The Beyond Enemy Lines team is currently organizing a major international, multi-disciplinary and multi-media exhibition. Curated by John-Paul Stonard and Lara Feigel, ‘Melancholia – A Sebald Variation’ will run in the Inigo Rooms at Somerset House, London, from 21 September to 10 December 2017.
The exhibition traces a path from the ‘zero hour’ ruins of post-war Germany and Britain to the suburbs of contemporary Holland by way of the work of major artists and writers, including Albrecht Dürer’s allegorical engraving Melencolia (1514) and the writings and ephemera of that archetypal melancholy European W.G. Sebald. These and other cultural artefacts explore the European condition, inviting visitors to reflect on the nature of melancholy as a contemporary existential state as well as a cultural-historical trope.
The exhibition team has arranged to show together – for the first time – a collection of material from museums and contemporary artists including Susan Hiller, Anselm Kiefer, George Shaw and Jeremy Wood. The interlinking contexts for these works will be explored and articulated through artefacts and objects researched and compiled by the team from libraries and collections across Europe, including the Imperial War Museum and the Deutsches Literatur Archiv Marbach. Material will include selections from Sebald’s manuscripts and from his eccentric photograph and postcard collection, as well as film of the author in conversation with Susan Sontag in 2001.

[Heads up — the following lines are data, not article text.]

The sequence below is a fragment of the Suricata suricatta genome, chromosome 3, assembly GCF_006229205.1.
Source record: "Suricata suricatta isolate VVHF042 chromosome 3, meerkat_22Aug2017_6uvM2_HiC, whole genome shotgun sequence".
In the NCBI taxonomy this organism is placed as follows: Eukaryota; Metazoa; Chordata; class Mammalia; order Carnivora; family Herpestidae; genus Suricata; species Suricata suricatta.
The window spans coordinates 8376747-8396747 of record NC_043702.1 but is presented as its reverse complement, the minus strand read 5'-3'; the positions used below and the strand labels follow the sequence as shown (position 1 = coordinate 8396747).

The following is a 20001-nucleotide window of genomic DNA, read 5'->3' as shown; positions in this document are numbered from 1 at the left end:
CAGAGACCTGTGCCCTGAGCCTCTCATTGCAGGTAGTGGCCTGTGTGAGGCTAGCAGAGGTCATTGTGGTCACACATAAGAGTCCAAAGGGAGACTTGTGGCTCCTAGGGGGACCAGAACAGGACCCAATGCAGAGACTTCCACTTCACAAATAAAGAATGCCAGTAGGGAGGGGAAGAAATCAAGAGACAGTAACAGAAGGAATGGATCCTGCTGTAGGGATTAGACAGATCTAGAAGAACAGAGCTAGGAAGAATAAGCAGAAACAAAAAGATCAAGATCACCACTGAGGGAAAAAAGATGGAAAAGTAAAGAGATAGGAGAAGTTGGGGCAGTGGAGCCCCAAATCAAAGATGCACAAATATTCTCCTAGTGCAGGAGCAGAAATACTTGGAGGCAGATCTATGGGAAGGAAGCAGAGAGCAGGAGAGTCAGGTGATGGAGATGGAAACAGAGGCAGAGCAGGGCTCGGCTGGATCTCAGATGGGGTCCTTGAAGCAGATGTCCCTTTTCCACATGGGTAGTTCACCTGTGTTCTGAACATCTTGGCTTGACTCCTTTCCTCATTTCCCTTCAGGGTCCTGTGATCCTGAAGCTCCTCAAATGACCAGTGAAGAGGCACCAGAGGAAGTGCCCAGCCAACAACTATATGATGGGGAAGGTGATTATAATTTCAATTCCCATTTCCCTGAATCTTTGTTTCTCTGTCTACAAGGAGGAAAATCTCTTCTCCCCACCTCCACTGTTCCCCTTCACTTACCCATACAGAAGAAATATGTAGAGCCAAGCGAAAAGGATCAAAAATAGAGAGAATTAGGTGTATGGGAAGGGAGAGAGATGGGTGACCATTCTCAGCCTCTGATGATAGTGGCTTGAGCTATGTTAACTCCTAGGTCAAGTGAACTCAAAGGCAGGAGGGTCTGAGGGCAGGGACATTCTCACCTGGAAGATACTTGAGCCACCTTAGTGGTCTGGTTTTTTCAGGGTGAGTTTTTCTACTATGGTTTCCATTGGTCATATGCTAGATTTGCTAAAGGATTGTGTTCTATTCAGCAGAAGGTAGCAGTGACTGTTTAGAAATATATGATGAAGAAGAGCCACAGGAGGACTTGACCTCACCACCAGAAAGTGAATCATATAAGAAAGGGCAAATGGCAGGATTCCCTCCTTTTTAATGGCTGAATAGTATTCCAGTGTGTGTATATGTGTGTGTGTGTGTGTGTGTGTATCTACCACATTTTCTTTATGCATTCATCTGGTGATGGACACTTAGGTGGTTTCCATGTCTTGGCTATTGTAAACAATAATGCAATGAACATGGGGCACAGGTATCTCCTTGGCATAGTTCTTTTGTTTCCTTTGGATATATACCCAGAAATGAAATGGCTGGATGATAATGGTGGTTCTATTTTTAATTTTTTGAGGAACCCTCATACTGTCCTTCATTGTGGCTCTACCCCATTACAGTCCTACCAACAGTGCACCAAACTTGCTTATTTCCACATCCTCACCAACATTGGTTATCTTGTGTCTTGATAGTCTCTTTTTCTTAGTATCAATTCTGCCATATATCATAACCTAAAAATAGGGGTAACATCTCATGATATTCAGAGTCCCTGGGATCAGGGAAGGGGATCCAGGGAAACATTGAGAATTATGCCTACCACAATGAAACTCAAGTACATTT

Coinciding with Frieze London (October 2017), the exhibition will also introduce the performance and video artist Guido van der Werve to London audiences. The Dutch-born artist’s works have been shown in solo exhibitions in New York at the Museum of Modern Art and the High Line, and in galleries across the Continent. They depict human figures as they engage in feats of physical and psychological endurance. In the words of one New York Times reviewer, you ‘find yourself carried along by the music, the generally gorgeous landscape vistas and the dogged, solitary travail’ of the man in ‘Nummer veertien, home’ as he works his way across Europe, from Warsaw to Paris, to deliver a cup of Polish soil to Chopin’s grave in the Père Lachaise cemetery.
 Roberta Smith, ‘Art in Review: Guido van der Werve: ‘Nummer veertien, home’,’ New York Times, 4 October 2012, p. C29.